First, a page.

The track first opened in 1951 as a half mile dirt track. Gwyn Staley won the first race at the speedway and later became the first track champion. Drivers such as Junior Johnson, Ned Jarrett, and Ralph Earnhardt would also become track champions in the 1950's, Earnhardt alone winning 5 of them.
In 1953, NASCAR's Grand National Series (now the Sprint Cup) paid visit to the track for the first time. Tim Flock won the first race at the speedway, which became a regular part of the Grand National Schedule. After winning his track championship in 1952, Junior Johnson became the most successful Grand National driver at Hickory, winning there 7 times.
The track has been re-configured 3 times in its history. The track became a .4-mile dirt track in 1955, which was paved for the first time during the 1967 season. In 1970, Hickory was shortened a second time to its present length of .363 miles.
Hickory was dropped from the Grand National schedule after the 1971 season when R.J. Reynolds began sponsoring the series and dropped all races under 250 miles from the schedule. It remained in use, however, as a popular NASCAR Late Model Sportsman Series venue. When the series was reformed as the Budweiser Late Model Series (now known as the Nationwide Series) in 1982, Hickory played a prominent part of its first season, hosting 6 of the series' 28 races. Drivers Jack Ingram and Tommy Houston, two former track champions, would each win 8 times at the track in the Busch Series.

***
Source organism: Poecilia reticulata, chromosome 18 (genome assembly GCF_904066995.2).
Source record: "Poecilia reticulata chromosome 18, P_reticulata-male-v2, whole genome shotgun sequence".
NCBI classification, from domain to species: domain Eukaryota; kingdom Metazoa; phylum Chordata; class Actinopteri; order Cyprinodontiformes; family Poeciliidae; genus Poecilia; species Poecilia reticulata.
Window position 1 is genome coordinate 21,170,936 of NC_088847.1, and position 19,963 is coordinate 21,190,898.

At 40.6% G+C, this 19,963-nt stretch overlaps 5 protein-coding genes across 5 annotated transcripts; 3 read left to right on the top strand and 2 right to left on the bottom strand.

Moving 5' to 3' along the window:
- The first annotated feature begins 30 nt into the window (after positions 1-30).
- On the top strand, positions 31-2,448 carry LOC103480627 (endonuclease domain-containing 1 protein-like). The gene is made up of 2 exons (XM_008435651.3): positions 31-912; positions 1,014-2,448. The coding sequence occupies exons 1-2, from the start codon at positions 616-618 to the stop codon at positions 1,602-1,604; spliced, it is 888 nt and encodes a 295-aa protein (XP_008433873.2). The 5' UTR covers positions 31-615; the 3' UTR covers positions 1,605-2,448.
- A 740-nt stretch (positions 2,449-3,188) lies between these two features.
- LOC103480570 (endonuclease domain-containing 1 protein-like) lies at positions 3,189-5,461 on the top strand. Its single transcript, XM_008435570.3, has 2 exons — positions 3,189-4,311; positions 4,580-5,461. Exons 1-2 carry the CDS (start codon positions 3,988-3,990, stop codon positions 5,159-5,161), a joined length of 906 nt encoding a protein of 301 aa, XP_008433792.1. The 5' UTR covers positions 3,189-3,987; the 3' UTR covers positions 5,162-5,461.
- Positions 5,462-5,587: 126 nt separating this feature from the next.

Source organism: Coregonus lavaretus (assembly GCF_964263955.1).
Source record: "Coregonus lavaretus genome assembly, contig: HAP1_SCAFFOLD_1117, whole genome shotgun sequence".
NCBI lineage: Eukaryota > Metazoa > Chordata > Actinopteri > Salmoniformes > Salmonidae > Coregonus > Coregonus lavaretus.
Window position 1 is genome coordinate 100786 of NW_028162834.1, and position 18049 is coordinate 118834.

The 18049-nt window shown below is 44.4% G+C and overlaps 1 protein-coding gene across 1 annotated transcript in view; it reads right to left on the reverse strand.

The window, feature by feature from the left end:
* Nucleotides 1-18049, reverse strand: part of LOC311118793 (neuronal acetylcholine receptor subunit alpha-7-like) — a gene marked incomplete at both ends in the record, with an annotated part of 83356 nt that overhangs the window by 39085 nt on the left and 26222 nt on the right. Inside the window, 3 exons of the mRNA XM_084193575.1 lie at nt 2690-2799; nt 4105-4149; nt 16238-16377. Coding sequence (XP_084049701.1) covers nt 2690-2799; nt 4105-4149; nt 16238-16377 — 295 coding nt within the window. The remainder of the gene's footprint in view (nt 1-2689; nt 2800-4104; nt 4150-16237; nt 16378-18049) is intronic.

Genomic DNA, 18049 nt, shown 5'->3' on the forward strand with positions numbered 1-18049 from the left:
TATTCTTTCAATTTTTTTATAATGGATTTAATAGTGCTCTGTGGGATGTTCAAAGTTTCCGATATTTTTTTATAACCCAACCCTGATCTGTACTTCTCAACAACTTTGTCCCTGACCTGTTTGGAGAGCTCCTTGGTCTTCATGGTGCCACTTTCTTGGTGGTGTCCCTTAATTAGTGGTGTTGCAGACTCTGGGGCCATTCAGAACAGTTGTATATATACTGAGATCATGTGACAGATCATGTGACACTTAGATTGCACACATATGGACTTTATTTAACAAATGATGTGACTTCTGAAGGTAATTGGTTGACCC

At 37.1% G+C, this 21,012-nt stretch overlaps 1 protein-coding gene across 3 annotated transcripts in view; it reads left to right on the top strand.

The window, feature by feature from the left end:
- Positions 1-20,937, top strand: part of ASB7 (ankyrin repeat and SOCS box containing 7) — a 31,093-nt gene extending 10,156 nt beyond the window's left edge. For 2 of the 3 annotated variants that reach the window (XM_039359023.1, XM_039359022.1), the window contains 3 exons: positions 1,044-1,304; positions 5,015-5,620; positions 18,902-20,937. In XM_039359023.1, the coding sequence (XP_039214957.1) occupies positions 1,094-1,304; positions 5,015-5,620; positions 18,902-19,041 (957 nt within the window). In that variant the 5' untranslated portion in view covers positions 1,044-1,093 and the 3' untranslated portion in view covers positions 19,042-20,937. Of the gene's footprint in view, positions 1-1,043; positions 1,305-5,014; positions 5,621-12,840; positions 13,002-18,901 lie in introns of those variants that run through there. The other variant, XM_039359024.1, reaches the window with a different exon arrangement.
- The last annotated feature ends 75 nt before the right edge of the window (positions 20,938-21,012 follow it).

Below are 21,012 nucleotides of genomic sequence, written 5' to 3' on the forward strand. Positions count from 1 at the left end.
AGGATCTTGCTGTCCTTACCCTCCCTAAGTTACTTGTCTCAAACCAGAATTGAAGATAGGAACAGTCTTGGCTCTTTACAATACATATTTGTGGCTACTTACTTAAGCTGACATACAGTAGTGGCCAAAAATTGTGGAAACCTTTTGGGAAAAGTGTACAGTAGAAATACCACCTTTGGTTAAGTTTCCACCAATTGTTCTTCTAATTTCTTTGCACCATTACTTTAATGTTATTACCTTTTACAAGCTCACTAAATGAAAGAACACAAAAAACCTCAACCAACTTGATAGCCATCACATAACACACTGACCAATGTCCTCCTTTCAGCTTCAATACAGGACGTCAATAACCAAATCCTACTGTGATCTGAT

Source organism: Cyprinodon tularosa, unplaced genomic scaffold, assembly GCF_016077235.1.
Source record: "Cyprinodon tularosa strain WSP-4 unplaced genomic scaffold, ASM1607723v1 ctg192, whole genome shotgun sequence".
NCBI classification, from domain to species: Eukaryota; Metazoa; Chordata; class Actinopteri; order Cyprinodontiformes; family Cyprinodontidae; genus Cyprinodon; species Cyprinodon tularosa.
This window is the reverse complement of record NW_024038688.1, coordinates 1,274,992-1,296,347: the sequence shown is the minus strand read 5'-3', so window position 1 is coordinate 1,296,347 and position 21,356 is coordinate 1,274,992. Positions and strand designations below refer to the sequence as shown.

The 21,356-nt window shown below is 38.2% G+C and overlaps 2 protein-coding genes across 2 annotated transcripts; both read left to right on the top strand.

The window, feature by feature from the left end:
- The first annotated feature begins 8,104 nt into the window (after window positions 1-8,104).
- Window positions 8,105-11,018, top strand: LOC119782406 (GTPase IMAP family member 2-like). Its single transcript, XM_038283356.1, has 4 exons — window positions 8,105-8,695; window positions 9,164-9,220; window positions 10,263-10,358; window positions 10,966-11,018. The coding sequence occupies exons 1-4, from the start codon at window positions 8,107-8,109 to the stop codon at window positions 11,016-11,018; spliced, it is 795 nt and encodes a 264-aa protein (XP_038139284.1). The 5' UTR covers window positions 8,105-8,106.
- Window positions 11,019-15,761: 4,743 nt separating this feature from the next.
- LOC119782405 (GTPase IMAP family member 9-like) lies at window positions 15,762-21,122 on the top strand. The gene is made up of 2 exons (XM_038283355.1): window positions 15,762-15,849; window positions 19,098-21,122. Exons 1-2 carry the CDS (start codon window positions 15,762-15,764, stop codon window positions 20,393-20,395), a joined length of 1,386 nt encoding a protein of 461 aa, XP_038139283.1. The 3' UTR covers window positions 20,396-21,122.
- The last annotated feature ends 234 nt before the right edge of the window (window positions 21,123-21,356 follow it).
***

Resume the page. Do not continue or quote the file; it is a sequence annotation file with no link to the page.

As more tracks began hosting Nationwide series races, Hickory's involvement was progressively reduced to 2 races a year by 1987, and then just 1 by 1995. By 1998, the Busch Series began adding more races at Winston Cup tracks, and Hickory was dropped from the schedule after 17 years.